Since 1995, when the HNP was created to bring public security under civilian control as mandated in Haiti's constitution, more than 6,000 police officers have completed training in modern law enforcement. U.S. instructors from the International Criminal Investigative Training Assistance Program (ICITAP) have provided much of that general training. Specialized training in such areas as crowd control, operation of firearms, and VIP protection has been provided by ICITAP, whose experts have also worked closely with the Haitian Government in meeting the material needs of the new force; ICITAP closed in September 2000.
Through its Administration of Justice (AOJ) program, the U.S. has helped support the independence and competency of Haiti's judicial branch through the training of hundreds of Haitian judges and prosecutors, particularly at the Magisterial Training School established in 1995. The AOJ program ended in July 2000, upon expiration of a bilateral assistance agreement between the United States and the Government of Haiti. During its tenure, the AOJ program also provided free legal assistance for thousands of impoverished Haitians, and has helped obtain the release of hundreds of people detained without trial. U.S. reform programs have included the participation of non-governmental organizations, particularly to encourage conflict resolution and mediation programs that alleviate pressure on the still-overmatched judicial system. In spite of these initiatives, Haiti's judicial system remains severely troubled -- lacking the modern facilities, properly trained officials, and resources it requires to be able to meet the demands placed upon it. The Carrefour Feuilles trial in September 2000 and the Raboteau trial in November 2000 evidenced significant improvements in the judicial system's capacity. Nevertheless, Haiti's system remains in need of continued reform and strengthening.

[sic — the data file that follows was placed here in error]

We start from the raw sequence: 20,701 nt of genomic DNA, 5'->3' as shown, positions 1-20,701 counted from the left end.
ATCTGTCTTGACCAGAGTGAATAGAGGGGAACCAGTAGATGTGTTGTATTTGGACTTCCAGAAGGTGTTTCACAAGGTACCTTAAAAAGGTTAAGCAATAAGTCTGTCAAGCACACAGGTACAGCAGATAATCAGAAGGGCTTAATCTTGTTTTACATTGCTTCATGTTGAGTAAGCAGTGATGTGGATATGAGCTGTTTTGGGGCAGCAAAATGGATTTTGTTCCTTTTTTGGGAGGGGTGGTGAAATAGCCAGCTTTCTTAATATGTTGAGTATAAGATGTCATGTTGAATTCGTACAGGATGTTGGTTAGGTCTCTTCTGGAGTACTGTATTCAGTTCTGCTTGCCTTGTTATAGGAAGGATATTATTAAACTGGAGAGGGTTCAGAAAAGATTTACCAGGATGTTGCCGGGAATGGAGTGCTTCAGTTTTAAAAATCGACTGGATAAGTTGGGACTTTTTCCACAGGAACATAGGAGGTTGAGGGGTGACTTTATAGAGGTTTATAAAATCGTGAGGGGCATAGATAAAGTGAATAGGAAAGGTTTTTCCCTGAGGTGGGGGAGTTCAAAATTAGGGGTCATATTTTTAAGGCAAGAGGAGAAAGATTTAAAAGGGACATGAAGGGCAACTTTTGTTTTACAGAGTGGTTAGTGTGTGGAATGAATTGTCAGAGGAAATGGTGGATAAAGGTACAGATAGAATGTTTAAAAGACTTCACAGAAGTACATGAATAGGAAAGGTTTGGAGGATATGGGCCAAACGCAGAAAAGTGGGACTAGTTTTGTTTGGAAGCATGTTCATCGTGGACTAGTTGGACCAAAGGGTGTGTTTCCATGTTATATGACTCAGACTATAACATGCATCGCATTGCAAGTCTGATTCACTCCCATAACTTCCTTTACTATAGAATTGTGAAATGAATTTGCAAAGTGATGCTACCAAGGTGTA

Haitian National Police (HNP)
note: the regular Haitian Army, Navy, and Air Force have been demobilized but still exist on paper until constitutionally abolished
Military manpower - military age: 18 years of age
Military manpower - availability:
males age 15-49: 1,579,897 (2000 est.)
Military manpower - fit for military service:
males age 15-49: 857,666 (2000 est.)
Military manpower - reaching military age annually:
males: 83,863 (2000 est.)
Military expenditures - dollar figure: $NA ; note - mainly for police and security activities
Military expenditures - percent of GDP: NA%
Military - note: the Haitian Armed Forces have been demobilized and replaced by the Haitian National Police